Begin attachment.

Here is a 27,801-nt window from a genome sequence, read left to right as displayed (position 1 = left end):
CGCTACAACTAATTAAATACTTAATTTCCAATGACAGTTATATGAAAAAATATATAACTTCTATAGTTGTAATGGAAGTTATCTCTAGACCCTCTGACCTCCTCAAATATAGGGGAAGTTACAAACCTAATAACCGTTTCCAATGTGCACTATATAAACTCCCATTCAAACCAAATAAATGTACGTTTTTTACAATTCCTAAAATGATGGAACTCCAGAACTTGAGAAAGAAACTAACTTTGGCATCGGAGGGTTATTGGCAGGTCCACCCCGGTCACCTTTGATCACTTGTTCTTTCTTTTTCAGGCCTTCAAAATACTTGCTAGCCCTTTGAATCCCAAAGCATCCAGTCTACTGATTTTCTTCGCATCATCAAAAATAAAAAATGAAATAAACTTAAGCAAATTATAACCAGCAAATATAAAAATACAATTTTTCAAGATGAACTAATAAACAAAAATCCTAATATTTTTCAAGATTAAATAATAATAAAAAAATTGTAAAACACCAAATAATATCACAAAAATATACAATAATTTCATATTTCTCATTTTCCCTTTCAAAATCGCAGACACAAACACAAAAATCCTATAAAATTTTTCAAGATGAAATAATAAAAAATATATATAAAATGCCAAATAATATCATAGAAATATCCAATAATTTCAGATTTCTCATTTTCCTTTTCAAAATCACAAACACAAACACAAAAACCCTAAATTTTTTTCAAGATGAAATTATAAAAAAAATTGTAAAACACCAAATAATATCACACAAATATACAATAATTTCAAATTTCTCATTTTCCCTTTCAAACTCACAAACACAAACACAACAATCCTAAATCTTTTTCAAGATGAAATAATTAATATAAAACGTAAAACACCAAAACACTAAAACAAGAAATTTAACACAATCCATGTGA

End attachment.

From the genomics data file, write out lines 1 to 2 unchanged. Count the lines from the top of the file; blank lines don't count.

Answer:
Here is a 27,801-nt window from a genome sequence, read left to right as displayed (position 1 = left end):
CGCTACAACTAATTAAATACTTAATTTCCAATGACAGTTATATGAAAAAATATATAACTTCTATAGTTGTAATGGAAGTTATCTCTAGACCCTCTGACCTCCTCAAATATAGGGGAAGTTACAAACCTAATAACCGTTTCCAATGTGCACTATATAAACTCCCATTCAAACCAAATAAATGTACGTTTTTTACAATTCCTAAAATGATGGAACTCCAGAACTTGAGAAAGAAACTAACTTTGGCATCGGAGGGTTATTGGCAGGTCCACCCCGGTCACCTTTGATCACTTGTTCTTTCTTTTTCAGGCCTTCAAAATACTTGCTAGCCCTTTGAATCCCAAAGCATCCAGTCTACTGATTTTCTTCGCATCATCAAAAATAAAAAATGAAATAAACTTAAGCAAATTATAACCAGCAAATATAAAAATACAATTTTTCAAGATGAACTAATAAACAAAAATCCTAATATTTTTCAAGATTAAATAATAATAAAAAAATTGTAAAACACCAAATAATATCACAAAAATATACAATAATTTCATATTTCTCATTTTCCCTTTCAAAATCGCAGACACAAACACAAAAATCCTATAAAATTTTTCAAGATGAAATAATAAAAAATATATATAAAATGCCAAATAATATCATAGAAATATCCAATAATTTCAGATTTCTCATTTTCCTTTTCAAAATCACAAACACAAACACAAAAACCCTAAATTTTTTTCAAGATGAAATTATAAAAAAAATTGTAAAACACCAAATAATATCACACAAATATACAATAATTTCAAATTTCTCATTTTCCCTTTCAAACTCACAAACACAAACACAACAATCCTAAATCTTTTTCAAGATGAAATAATTAATATAAAACGTAAAACACCAAAACACTAAAACAAGAAATTTAACACAATCCATGTGA